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Archive for September, 2018

If you are in South America in 2018 and have missed a performance of R. Strauss’s Der Rosenkavalier, then you really did not want to see it at all. It has been an item in the season of Buenos Aires’s Teatro Colón, São Paulo saw it staged for the first time by a Brazilian company in the Theatro Municipal and now the Teatro Mayor Julio Mario Santo Domingo offers Bogotá its Colombian première.

Spanish conductor Josep Caballé-Domenech, artistic director of the Orquesta Filarmónica de Bogotá, is the man behind the Colombian première of R. Strauss’s Salome in 2016 and renews his advocacy of the Bavarian composer’s music introducing the Feldmarschallin to the audiences in the Teatro Mayor. His view of this score is very objective in a non-Karajanesque way. His main purpose seems to be clarity and, if he allows his singers enough flexibility, he never seems to loose sight of forward-movement. This is actually a sensible choice if one keeps in mind that his orchestra lacks tone. When things are loud and fast, it acquires something of an edge that carries across the auditorium. Below that dynamic level, it sounds very much in the background, leaving singers to fend for themselves. This has been particularly harmful in the Presentation of the Silver Rose. In terms of articulation, the string section was often left wanting, what make the third act something of a blur until a final trio in which the conductor demanded everything from his musicians and got enough to produce some excitement. In any case, if one did not had the Vienna Philharmonic in mind, the performance did not fail to show the complexities of R. Strauss’s orchestral writing but rarely delivered its emotional content as it should.

In terms of casting, this is a group of singers one could have seen in a non-festival evening in the Bavarian State Opera, some of them in A-casts in Berlin and Salzburg. Michaela Kaune, for instance, is an experienced Marschallin who knows music and text inside out. In purely vocal terms, this is probably her best part. Its rather central tessitura flatters her warm middle register and does not expose too much her unfocused high notes. Her interpretation is often Schwarzkopf-ian in her intent to point out the meaning of every syllable, but she knows the moment to let things more spontaneous. This was particularly effective in Die Zeit, die ist ein sonderbar Ding, when she could find a very particular and intimate vocal coloring that worked the magic by itself. No wonder it inspired her Octavian to produce her best singing after that. Although Angela Brower is billed as a mezzo soprano, her basic sound is that of a lyric soprano and not a particularly heavy one. In terms of weight and color, it sometimes made me remember Irmgard Seefried’s recording with Karl Böhm. Ms. Brower, however, is not as crisp clear in her delivery of the text, but wins the audience over with the artlessness of her phrasing and the beauty of her mezza voce. She is too girly an Octavian, what makes the Mariandl episodes a bit confusing for the audience. The fact that she handles soft dynamics far better than her Sophie could also be a bit puzzling. Anna Virovlansky’s bell-toned soprano shines in most of what Strauss wrote, but high mezza voce eludes her entirely. She rushed through the delivery of the silver rose and her attempt to float high notes often sounded wiry and sometimes below pitch. This is a pity, for she handles the conversational passages most efficiently and the tone itself is pleasant and silvery as it should. Although Franz Hawlata’s bass has lost resonance in both ends of his range since the days where he was omnipresent in the role of the Baron Ochs, it is still dark and firm. Even in his prime, he never was very precise in it and rather concentrated in the theatrical aspects of the role. In this sense, he is still efficient in his delivery of the text and in tone coloring. After a lifetime singing this opera, his paintbrushes are now rather broad, but that does not seem to bother the audience, who had fun with his comedy timing and acting abilities.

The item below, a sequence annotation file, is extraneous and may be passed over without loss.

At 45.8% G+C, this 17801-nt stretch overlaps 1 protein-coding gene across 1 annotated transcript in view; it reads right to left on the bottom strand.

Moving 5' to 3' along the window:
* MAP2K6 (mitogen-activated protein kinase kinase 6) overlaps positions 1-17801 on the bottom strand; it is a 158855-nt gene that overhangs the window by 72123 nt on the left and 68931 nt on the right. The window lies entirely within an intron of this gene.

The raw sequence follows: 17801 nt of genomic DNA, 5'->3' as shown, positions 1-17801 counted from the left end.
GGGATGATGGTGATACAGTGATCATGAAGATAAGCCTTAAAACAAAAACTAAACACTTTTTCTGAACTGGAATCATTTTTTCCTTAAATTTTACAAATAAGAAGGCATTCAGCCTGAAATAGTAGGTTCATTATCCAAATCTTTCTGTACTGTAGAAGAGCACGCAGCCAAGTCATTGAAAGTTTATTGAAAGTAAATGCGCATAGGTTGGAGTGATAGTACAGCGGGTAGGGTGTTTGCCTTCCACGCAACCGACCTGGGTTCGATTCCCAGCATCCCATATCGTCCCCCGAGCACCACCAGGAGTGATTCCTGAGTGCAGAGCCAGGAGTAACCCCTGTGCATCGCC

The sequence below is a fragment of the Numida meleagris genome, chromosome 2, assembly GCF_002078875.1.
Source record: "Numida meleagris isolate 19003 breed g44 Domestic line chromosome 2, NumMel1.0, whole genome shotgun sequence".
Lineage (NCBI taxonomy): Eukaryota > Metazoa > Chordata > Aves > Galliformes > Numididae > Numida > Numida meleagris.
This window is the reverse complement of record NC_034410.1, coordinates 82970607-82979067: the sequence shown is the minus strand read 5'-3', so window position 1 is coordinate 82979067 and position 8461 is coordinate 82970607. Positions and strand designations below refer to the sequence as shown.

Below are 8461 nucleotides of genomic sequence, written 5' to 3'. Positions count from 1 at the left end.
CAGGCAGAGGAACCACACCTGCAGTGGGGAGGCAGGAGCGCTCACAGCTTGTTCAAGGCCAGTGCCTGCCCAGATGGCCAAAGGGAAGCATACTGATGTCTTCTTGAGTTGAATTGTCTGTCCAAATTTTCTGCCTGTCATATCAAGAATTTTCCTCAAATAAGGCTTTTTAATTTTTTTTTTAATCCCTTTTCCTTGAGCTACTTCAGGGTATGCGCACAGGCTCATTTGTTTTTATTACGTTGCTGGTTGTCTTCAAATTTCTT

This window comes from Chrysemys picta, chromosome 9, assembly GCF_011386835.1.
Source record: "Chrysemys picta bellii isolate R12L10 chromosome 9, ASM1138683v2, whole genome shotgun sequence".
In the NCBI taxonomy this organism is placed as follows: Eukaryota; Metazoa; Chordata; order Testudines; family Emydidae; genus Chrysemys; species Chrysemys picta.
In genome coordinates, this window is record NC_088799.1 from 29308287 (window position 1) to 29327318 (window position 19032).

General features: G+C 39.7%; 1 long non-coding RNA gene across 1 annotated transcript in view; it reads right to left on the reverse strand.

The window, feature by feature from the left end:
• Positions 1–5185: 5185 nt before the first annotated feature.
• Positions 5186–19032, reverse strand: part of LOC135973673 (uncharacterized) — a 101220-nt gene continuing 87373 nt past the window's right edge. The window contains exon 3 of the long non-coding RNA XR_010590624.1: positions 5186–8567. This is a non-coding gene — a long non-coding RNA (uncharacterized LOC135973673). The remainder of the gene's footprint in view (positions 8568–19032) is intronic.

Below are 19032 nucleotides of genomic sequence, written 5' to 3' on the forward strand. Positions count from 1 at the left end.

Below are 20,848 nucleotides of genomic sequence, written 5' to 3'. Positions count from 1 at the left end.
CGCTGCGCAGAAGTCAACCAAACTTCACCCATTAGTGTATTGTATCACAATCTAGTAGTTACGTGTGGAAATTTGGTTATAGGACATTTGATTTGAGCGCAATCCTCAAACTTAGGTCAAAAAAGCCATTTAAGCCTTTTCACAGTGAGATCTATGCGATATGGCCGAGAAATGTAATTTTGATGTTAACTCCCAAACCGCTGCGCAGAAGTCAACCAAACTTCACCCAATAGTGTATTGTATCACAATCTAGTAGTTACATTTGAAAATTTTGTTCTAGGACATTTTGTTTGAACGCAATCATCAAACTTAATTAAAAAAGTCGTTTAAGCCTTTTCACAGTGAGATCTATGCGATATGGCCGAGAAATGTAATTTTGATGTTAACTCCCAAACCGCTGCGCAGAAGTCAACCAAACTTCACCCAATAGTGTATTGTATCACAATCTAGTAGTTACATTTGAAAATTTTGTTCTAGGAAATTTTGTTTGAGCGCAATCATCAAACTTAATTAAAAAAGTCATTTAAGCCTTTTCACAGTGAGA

Among minor roles, one must mention Robert Bork’s Faninal, forcefully sung without the usual disfiguring exaggerations and Martina Dike’s very hearable Annina (a rarity in this part). Sara Caterine’s Marianne Leitmetzerin deserves mention for her firm top notes and very expressive face too. Humberto Ayerbe was a warm-toned Valzacchi, a bit too discrete, and César Gutiérrez did not seem to find the Italian tenor’s aria too high-lying.

Alejandro Chacón’s staging is extremely traditional in terms of Personenrégie and veers dangerously close towards cuteness. Many scenes that would gain a lot in terms of expression are underplayed for business and overexplanation. The visual aspect of this production is hard to define. It is rather poorly executed and sometimes amateurish, especially the sets. I still do not know what to make of the concept of having the boiseries painted with tropical motives, although there seems to be something there. Seeing the grand-monde’s small dramas unfold among the images of the jungle is an idea that could work in more expert hands, but the concept was polluted by lack of clarity to start with. Costumes, on the other hand, were quite correct and well-fitted to these singers.

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